His decision to rest a few players at Southampton was understandable - surely even the most pea-brained of Chelsea's fans can see that - yet my issue is with the lack of appetite amongst those he selected. Where was the want? This was the sort of performance you get when players know the manager is on a short leash and soon to toddle off into the sunset. Instead of lambasting their gaffer, why don't the fans decry another half-hearted effort from their ensemble of European starlets?
The whole lot of them had their collective heads plunged into septic tanks by Pochettino's hungry outfit, who built on their win over Liverpool with another famous home scalp. The only worry is that this show-pony tendency has seen them trump Liverpool, Manchester City and now Chelsea while losing to Queens Park Rangers and Newcastle.
And to spice up next week's meeting with Adkins, Pochettino and his interpreter both bristled at the suggestion he'd thank his predecessor when they come face to face next week. Oh, the cheek of it.
The wonder of Mulumbu
It's rare I get to expend 150 words on the basis of one weekend incident but there was one so joyous, so hilarious and so naughty at Upton Park on Saturday that it warrants a full chapter all of its own. It was a violent vignette that also catapulted Youssuf Mulumbu into my 'top five tantrums of all time' list.
Picture the scene: West Brom are well beaten - 3-1 down in stoppage time - when Gary O'Neil, the chief architect of their downfall, executes a completely innocuous trip on the Baggies' Congolese midfielder. What follows is pure comedy, as Mulumbu reacts with spitting rage, picking the ball up and hoofing it at O'Neil's backside from five yards. O'Neil, probably still astonished at his own competent performance, looks utterly perplexed, as do several of his team-mates.
A red card duly follows, at which point Mulumbu offers the entire West Ham team out - one that consists of hard-nuts James Collins and Andy Carroll don't forget - and almost starts a fight on the way off with two of the biggest Premier League stewards you will ever see, stewards who might be well be distant relatives of the Kray twins. If there has been a finer red card in top-flight history, please send me the link.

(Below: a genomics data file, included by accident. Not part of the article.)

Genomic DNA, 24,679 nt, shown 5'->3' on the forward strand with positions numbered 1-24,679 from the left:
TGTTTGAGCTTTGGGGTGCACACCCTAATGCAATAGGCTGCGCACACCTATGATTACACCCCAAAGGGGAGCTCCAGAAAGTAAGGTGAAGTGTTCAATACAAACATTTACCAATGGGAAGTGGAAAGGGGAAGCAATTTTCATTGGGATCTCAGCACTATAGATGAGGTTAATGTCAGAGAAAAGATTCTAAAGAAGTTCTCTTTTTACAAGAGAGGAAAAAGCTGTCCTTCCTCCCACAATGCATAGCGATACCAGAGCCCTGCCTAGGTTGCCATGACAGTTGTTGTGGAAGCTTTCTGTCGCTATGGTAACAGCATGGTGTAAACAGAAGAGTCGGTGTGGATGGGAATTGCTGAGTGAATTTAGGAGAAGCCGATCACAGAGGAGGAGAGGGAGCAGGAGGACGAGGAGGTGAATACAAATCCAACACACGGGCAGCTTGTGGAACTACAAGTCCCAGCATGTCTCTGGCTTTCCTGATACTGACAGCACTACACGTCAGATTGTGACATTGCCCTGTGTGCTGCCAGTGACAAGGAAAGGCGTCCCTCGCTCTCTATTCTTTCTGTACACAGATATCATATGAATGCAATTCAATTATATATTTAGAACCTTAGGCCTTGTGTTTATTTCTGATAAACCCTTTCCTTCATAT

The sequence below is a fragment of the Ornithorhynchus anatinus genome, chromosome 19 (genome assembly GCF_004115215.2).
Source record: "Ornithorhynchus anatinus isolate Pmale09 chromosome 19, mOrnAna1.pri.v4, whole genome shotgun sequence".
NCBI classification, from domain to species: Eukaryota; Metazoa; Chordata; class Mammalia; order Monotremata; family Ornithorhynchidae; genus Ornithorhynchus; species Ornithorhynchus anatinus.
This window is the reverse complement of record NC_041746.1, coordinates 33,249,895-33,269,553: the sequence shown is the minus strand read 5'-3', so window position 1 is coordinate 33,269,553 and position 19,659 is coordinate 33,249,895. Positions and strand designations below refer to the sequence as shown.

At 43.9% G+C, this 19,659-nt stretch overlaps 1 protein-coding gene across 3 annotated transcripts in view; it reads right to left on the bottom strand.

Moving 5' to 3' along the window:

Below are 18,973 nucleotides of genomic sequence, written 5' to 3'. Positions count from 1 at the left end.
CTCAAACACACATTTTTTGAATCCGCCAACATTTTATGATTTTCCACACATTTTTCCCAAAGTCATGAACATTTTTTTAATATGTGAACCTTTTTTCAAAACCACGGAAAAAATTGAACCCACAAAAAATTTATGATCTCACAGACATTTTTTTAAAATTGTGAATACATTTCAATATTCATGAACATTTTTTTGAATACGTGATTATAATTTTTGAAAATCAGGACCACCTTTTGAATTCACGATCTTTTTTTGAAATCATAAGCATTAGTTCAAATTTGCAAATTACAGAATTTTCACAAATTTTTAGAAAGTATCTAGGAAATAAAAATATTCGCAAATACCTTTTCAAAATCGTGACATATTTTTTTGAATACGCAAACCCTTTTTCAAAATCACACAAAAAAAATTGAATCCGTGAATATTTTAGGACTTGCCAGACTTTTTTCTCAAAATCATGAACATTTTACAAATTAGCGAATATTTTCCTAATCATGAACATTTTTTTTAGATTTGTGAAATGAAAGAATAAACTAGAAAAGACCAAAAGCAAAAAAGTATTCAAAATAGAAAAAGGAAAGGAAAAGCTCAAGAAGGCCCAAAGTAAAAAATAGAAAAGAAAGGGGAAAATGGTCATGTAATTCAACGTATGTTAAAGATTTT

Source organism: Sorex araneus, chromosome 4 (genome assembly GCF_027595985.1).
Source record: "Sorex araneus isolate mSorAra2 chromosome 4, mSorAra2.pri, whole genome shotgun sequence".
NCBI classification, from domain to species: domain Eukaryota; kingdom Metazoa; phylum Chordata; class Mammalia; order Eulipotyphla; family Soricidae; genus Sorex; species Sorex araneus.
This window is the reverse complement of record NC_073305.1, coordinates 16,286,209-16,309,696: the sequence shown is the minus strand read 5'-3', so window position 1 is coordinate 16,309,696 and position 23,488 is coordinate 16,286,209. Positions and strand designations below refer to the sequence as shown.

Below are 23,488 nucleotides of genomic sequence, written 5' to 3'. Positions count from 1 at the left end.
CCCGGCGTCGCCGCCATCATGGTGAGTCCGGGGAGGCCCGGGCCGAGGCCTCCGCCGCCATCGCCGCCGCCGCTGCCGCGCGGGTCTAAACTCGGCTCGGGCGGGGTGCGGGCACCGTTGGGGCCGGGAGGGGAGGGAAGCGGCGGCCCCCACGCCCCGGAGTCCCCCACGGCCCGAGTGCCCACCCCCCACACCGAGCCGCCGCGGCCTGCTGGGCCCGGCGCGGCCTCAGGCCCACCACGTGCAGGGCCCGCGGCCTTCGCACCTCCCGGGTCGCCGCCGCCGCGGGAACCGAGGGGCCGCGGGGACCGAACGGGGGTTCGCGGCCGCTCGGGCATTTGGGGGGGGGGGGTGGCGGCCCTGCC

Nathan Baker is fast becoming Aston Villa's £70 million man because, if he carries on like this, he may well be the reason his club misses out on the pot of gold on offer to all top-flight teams when the new Premier League TV deal comes in next season. The poor lad is having a fully-fledged nightmare.
He's already tied down the own goal of the season award for his howler at Reading, and on Sunday he gifted Liverpool all three points with a challenge so rash it looked as though it belonged in League One, which it probably did. Baker has shown enough promise, like many of Villa's players, to suggest he'll be all the better for this knee-trembling experience if they can just claw their way to survival, but the vultures are circling.
The trouble for Villa (and Sunderland) is that Wigan are at it again, trotting away from the drop zone with all the casual indifference of a banker who's just lost billions on the stock market. A narrow squeak of a win over Norwich has them out of the bottom three and climbing the Premier League ladder. A clutch of teams are now looking over their shoulders nervously, and not only because Di Canio has that maniacal grin on his face.